oil drill in Oklahoma
Shutterstock / Anthony Butler

The eight earthquakes that occurred in Oklahoma over the past couple of days may be yet another side effect the U.S.’s insidious fracking boom.

The quakes hit between Saturday morning and early Monday morning, most of them small enough that people didn’t realize the ground was shaking beneath them (they ranged from 2.6 to 4.3 on the Richter scale). But they’re part of a broader trend of increased seismic activity in the heartland over the last few years, a trend that correlates with the growth of fracking. As the L.A. Times reports, Oklahoma experienced 109 tremblors measuring 3.0 or greater in 2013, more than 5,000 percent above normal.

Fracking itself isn’t thought to blame, but the disposal of fracking wastewater might be. Scientists have found that pumping the wastewater from fracking operations into wells likely triggers earthquakes because it messes with ground pressure, especially as those wells become more full. Like the wastewater well in Youngstown, Ohio, that triggered 167 earthquakes during a single year of operation. The biggest one, a sizable 5.7, happened the day after the Ohio Department of Natural Resources finally stepped in to shut the well down.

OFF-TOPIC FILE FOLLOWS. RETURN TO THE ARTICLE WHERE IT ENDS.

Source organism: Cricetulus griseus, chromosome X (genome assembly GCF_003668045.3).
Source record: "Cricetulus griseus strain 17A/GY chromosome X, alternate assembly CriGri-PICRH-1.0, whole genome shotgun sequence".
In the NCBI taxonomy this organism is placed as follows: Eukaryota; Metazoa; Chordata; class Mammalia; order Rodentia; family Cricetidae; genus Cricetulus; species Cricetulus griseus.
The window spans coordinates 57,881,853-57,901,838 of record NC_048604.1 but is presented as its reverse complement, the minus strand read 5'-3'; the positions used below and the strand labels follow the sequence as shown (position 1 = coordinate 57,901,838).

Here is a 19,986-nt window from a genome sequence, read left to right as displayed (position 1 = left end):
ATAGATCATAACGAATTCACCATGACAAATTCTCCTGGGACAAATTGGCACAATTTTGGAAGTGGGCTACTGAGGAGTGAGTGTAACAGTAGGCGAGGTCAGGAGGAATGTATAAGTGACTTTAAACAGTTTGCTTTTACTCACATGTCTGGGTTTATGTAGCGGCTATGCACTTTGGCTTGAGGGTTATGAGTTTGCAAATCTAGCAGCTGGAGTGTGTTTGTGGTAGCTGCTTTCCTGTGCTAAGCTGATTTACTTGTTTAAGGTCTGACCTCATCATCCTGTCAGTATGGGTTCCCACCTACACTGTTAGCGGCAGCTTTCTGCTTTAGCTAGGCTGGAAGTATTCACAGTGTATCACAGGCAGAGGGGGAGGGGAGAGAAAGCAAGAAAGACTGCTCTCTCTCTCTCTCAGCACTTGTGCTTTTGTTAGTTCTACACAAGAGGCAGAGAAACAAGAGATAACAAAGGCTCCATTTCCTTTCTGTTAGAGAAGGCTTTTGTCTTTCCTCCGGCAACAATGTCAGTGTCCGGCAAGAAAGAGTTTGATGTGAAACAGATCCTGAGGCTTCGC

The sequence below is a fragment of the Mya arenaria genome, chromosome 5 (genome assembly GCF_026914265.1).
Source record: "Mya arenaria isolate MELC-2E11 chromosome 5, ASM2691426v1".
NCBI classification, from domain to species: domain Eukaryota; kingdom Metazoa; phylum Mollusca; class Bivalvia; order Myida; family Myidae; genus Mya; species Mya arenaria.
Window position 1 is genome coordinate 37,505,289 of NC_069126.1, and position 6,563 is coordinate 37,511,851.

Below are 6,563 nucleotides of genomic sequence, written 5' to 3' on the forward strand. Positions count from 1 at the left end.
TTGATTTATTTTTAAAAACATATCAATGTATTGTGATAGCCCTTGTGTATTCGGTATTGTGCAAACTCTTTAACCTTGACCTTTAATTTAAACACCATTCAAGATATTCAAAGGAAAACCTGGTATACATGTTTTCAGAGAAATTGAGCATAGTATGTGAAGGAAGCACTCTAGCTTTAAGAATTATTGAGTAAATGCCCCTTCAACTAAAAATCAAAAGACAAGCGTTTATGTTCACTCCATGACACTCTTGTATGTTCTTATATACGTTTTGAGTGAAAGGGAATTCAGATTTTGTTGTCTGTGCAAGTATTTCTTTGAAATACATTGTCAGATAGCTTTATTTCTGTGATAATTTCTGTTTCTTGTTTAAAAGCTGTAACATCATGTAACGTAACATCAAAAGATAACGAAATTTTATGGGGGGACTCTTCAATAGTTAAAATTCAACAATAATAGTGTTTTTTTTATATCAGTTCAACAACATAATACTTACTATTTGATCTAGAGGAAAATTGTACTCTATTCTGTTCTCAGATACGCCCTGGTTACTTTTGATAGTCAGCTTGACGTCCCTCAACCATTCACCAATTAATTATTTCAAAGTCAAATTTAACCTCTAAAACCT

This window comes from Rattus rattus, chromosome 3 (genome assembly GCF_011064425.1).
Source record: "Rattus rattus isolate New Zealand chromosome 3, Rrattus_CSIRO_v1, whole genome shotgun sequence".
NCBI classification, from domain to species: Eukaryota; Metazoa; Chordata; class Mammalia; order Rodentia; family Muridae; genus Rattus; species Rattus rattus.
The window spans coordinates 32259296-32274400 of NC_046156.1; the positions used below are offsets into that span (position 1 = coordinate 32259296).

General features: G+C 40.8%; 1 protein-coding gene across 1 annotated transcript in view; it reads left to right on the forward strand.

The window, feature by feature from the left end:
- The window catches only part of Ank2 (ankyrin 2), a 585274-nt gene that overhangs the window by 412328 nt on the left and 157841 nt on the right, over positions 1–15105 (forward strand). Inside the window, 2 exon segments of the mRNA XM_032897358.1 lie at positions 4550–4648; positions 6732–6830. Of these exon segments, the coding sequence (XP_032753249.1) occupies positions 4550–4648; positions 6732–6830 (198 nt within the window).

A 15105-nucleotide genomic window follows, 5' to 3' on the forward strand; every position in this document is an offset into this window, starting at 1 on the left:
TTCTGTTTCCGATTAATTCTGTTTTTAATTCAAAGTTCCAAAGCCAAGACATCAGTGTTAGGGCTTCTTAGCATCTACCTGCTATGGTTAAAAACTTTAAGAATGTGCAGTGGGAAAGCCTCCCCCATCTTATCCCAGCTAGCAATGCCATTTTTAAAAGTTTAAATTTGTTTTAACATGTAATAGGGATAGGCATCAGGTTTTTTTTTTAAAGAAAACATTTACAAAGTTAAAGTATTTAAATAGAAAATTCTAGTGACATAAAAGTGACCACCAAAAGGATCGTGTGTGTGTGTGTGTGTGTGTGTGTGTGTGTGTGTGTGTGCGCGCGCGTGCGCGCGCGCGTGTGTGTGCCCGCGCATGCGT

Jonathan Hallmark, police chief in Langston, Okla., which was hit by the biggest of this recent batch of quakes, told the L.A. Times that they never use to experience tremblors like these. Unless Oklahoma decides to crack down on fracking, the state’s residents might have to get used to them.